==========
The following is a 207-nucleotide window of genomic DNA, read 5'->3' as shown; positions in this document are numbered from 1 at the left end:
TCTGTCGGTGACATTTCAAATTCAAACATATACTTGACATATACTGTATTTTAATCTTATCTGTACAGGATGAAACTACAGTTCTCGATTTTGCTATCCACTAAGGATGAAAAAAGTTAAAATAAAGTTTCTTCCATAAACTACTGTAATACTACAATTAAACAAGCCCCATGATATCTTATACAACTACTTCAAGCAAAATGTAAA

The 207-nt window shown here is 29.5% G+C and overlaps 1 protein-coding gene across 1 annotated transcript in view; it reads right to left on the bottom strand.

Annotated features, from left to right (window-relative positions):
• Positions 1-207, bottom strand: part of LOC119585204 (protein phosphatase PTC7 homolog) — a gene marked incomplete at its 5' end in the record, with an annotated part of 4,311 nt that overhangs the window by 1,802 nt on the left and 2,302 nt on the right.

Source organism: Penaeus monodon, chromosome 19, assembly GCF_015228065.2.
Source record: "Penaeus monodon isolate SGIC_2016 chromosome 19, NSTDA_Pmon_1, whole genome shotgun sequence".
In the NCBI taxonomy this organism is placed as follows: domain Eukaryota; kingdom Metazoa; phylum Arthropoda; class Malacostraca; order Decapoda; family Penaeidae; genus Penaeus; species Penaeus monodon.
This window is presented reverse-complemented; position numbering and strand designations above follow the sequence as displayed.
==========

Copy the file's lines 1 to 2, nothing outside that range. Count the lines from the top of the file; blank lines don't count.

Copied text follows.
The following is a 207-nucleotide window of genomic DNA, read 5'->3' as shown; positions in this document are numbered from 1 at the left end:
TCTGTCGGTGACATTTCAAATTCAAACATATACTTGACATATACTGTATTTTAATCTTATCTGTACAGGATGAAACTACAGTTCTCGATTTTGCTATCCACTAAGGATGAAAAAAGTTAAAATAAAGTTTCTTCCATAAACTACTGTAATACTACAATTAAACAAGCCCCATGATATCTTATACAACTACTTCAAGCAAAATGTAAA